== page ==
Dry-age your writing

Abstract photo of crowd in movement, slightly unfocused

This image reflects the early part of a writing project. It appears out of focus, blurry and yet there is action, movement, thoughts unfolding, almost solid.

There is a small ranch in Oregon that produces the best beef you’ll ever eat and oddly enough their way of doing things applies to writing. If you don’t eat beef, hang in there, this is for you too.

Happy Cow Farms is dedicated to providing top notch food, raising it in a healthful way without using hormones or antibiotics and adhering to humane standards. Their cows are grass-fed and then grass-finished, which is a step left out by the majority of beef producers. There is one other thing they do that sets their quality above the rest.


After butchering, the beef is left to hang for three weeks or as it’s known in the industry, dry-aged. The result of this process is that a lot of moisture is lost, which means a much smaller yield than regular aging and consequently ending up with less meat to sell. Maybe up to a third less. The process takes longer and is therefore more costly.

Through dry-aging the flavor of the meat becomes very dense and flavorful. There is a richness, an earthiness and vitality to it that can’t be achieved using regular methods. This way of doing things requires a patience and dedication to quality that can’t be had by cutting corners.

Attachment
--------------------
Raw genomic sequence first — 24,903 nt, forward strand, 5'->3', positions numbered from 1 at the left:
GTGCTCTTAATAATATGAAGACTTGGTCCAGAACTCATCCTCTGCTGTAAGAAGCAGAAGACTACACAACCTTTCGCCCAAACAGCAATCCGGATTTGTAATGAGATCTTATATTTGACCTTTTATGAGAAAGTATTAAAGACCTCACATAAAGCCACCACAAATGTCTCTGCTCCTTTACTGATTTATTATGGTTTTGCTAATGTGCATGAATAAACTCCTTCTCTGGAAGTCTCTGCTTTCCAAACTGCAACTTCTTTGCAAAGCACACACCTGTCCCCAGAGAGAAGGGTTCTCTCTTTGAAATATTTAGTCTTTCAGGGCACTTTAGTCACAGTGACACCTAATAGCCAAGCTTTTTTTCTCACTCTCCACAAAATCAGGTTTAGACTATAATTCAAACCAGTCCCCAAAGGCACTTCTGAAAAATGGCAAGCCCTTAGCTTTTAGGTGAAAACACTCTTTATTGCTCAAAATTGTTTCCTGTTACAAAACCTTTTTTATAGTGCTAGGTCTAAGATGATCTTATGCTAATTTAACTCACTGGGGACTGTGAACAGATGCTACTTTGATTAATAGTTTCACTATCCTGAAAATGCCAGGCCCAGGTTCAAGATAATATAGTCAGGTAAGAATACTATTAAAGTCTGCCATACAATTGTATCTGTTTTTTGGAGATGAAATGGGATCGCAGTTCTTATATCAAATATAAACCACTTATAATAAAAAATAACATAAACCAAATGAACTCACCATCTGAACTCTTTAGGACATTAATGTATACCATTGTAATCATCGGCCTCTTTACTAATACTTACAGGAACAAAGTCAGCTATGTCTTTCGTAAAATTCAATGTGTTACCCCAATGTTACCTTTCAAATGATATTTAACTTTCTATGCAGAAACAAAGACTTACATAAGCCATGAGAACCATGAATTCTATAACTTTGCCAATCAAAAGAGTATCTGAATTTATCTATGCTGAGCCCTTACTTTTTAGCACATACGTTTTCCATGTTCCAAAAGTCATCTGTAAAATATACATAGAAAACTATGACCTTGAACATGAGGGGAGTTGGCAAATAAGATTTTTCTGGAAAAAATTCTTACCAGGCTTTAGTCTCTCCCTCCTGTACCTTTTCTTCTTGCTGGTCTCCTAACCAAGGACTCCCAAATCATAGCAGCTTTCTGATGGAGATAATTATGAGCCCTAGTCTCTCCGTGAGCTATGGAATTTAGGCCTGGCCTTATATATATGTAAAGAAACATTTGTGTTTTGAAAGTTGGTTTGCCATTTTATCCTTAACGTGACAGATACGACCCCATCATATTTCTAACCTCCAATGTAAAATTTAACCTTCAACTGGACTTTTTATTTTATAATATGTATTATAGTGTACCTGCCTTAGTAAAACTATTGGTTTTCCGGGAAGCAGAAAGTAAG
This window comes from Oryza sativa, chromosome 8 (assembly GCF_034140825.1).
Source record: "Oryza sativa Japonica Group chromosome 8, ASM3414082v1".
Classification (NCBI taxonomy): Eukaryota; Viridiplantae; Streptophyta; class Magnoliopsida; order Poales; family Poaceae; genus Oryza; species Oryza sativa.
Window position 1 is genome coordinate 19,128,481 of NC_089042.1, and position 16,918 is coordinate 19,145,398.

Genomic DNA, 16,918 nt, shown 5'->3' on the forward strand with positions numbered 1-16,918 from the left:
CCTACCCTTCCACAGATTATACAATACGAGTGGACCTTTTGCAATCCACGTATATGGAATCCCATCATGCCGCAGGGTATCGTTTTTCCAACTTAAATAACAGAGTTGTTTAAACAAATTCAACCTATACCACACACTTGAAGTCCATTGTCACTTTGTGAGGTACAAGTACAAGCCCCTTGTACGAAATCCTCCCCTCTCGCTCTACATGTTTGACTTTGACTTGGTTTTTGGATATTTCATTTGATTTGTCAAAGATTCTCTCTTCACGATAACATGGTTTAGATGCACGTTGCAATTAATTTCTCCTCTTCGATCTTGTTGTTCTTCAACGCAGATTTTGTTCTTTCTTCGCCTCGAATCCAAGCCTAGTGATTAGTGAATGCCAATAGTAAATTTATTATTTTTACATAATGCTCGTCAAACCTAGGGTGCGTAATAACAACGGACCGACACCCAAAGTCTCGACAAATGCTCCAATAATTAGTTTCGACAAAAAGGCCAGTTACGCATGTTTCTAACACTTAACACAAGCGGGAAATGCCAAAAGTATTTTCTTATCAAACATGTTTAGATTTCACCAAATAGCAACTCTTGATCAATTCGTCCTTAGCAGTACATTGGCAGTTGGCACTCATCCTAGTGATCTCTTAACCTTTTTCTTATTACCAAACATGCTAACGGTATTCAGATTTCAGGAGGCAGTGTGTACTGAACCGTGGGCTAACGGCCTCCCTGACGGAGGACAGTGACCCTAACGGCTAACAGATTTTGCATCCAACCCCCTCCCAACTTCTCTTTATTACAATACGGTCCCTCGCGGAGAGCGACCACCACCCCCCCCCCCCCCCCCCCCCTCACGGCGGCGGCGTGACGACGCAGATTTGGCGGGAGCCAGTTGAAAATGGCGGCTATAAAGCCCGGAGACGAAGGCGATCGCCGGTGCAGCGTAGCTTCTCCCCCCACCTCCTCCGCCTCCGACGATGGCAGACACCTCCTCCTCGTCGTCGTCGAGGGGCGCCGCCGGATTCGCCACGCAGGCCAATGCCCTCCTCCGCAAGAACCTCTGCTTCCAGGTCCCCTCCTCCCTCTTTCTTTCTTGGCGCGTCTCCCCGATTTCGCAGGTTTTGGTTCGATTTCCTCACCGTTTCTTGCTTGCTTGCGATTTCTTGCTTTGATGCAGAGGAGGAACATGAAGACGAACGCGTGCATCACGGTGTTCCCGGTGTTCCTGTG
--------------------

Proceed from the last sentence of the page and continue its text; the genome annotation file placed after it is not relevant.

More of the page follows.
Dry-age your writing

Your writing can be, has to be, needs to be, dry-aged too. Give it time to hang, to sit, to get to know itself. Let the excess drain out, the not-necessary words to evaporate, the meaning to become dense, rich and concentrated. It has a focus, a desire, a quest. Allow it to reveal itself to you.

Take the saw, the blade, the scalpel to it. Pair it away until it becomes better than you originally envisioned. Lift up the flaps and folds, pierce it with a fork. Does it hold up to scrutiny? Will it give your reader the ability to dream, to imagine, to learn? To see the world differently? To feel or cry?

Let your writing be until it takes on a life of its own, until you become scribe instead of writer, until, like a child, it outgrows its parent. Hold your ear close by, become the fully present listener, the witness, the confessor, the heartless interrogator.

Your writing will yield more if you let it age, die and be reborn, and rise from the ashes.

Do as I say, not …

And now for a touch of irony. I wonder how much better this post could have been if I had only let it age a little longer? Let it ferment, bubble up, allowed the smoky flavor to permeate the whole?

A question for you

What is your process for dry-aging your writing?

Tom Tiernan



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